“Deep” water is open to interpretation, but inshore waters like Long Island Sound or Buzzards Bay boast hot porgy spots in 30 to 100 feet. Some seasoned anglers drift for porgies where the waters are too deep or swift for reasonable anchoring. Drifting is an effective means of locating a school on open bottom and then anchoring on the cluster, if feasible, or using your tracking device on your GPS to repeat successful drifts.
Bait and Hooks
While porgies feed well throughout the tide, baits are best presented during the slow-current periods of one to maybe two hours on either side of slack tide. The baits of choice for scup are sandworms or clams; however, porgies are known for their bait-stealing abilities, especially the shorts. They are very aggressive and will often rip away soft baits before you have a chance to hook them. Squid is a popular bait alternative because it holds better on a tide-swept hook, is less expensive and smaller fish have more difficulty stealing it. By keeping it in a cooler, you can refreeze leftovers at trip’s end.
Experts fish two hooks to lessen the chance of a bare hook unknowingly picked clean, as well as to increase the chance of a double, of course. Multiple baits can draw multiple fish, and porgies become even more aggressive when competing for food. Therefore, not only multiple hooks but multiple anglers draw in the most action. Most scup anglers use at least two hooks and some use even three.
The downside, however, is adding too many hooks increases the chance of rig tangling and adds a new level of difficulty when unhooking multiple fish and rebaiting, as well as getting stuck with a hook. For this application, the new leader material called Perlon is stiffer than mono, and therefore creates droppers that stay more perpendicular to the main vertical leader. Perlon is found in straight shots of 50 inches in 40-pound test in shops like J&B Tackle in Niantic and River’s End in Old Saybrook. It is a truly superior material for this application.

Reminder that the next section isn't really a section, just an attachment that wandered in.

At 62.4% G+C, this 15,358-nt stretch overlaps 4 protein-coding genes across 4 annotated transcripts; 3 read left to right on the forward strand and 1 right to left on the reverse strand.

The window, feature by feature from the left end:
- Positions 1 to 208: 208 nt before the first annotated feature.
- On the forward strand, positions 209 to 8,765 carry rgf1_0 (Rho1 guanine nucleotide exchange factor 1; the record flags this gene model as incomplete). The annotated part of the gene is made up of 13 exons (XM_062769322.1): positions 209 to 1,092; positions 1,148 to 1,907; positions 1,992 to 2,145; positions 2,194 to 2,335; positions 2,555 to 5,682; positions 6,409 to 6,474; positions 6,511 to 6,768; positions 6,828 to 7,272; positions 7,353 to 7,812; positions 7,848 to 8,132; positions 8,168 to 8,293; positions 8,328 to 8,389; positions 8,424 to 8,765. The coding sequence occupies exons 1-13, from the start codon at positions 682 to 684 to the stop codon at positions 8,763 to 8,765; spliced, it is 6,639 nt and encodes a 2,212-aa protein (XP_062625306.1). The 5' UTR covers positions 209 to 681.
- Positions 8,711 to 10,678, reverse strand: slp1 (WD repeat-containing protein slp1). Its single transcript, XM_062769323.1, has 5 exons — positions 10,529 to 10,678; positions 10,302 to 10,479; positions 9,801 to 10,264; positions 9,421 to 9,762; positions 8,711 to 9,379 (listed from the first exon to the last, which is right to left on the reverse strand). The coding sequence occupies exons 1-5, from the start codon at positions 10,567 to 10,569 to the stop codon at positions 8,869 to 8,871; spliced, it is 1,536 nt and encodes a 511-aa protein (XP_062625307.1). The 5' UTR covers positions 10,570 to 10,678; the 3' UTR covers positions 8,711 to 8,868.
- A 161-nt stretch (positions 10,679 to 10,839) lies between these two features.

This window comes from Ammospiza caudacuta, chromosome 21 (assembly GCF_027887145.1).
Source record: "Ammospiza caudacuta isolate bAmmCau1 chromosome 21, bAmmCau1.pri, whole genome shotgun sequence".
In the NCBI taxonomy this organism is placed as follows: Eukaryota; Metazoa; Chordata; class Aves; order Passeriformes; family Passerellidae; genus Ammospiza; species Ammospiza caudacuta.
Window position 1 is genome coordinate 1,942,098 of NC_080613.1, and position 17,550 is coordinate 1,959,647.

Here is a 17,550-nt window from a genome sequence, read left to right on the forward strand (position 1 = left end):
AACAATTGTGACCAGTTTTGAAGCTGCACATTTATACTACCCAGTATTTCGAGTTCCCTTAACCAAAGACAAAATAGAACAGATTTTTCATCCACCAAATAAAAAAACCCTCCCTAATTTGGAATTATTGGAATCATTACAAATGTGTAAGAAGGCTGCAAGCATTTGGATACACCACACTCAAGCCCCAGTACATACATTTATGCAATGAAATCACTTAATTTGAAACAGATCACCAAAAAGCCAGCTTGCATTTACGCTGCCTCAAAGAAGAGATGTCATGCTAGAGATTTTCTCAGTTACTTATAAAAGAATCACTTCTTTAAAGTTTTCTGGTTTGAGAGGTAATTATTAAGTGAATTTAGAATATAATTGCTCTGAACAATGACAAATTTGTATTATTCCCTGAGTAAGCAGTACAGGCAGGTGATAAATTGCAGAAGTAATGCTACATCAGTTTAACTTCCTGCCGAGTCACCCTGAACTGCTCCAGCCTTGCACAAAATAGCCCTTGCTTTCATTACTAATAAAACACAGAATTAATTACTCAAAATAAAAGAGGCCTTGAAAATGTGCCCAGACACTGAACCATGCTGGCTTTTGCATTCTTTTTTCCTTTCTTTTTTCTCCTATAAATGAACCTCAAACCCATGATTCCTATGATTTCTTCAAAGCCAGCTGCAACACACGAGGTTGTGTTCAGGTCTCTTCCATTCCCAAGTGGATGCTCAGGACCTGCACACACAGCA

In rocky areas when the bite is red hot, some pros revert to single hooks—as do some blackfish sharpies—to reduce tangles, speed turnaround time and lessen bottom hangs. A few experts prefer long-shanked hooks to aid in ease of unhooking, but I’ve found that porgies shy away from an unusually long shank.
Porgy Rigs and Tackle
A typical high/low rig works well in most situations, with snelled hooks tied 8 inches apart above the sinker. Other anglers have success with a fish-finder rig: two snelled hooks tied about 8 inches apart on a short, 30- to 50-pound leader fastened to a swivel below a sliding sinker, which slides on the main line. Which rig you choose may depend on the current. During strong tidal flow, it’s best to have your baits less tossed about and hugging the bottom; then the fish-finder rig is ideal. But during slow current periods when porgies work up off the bottom they will target suspended baits so a high/low rig is more productive. Avoid peak moon tides, as tending bottom properly is nearly impossible even with the heaviest sinkers.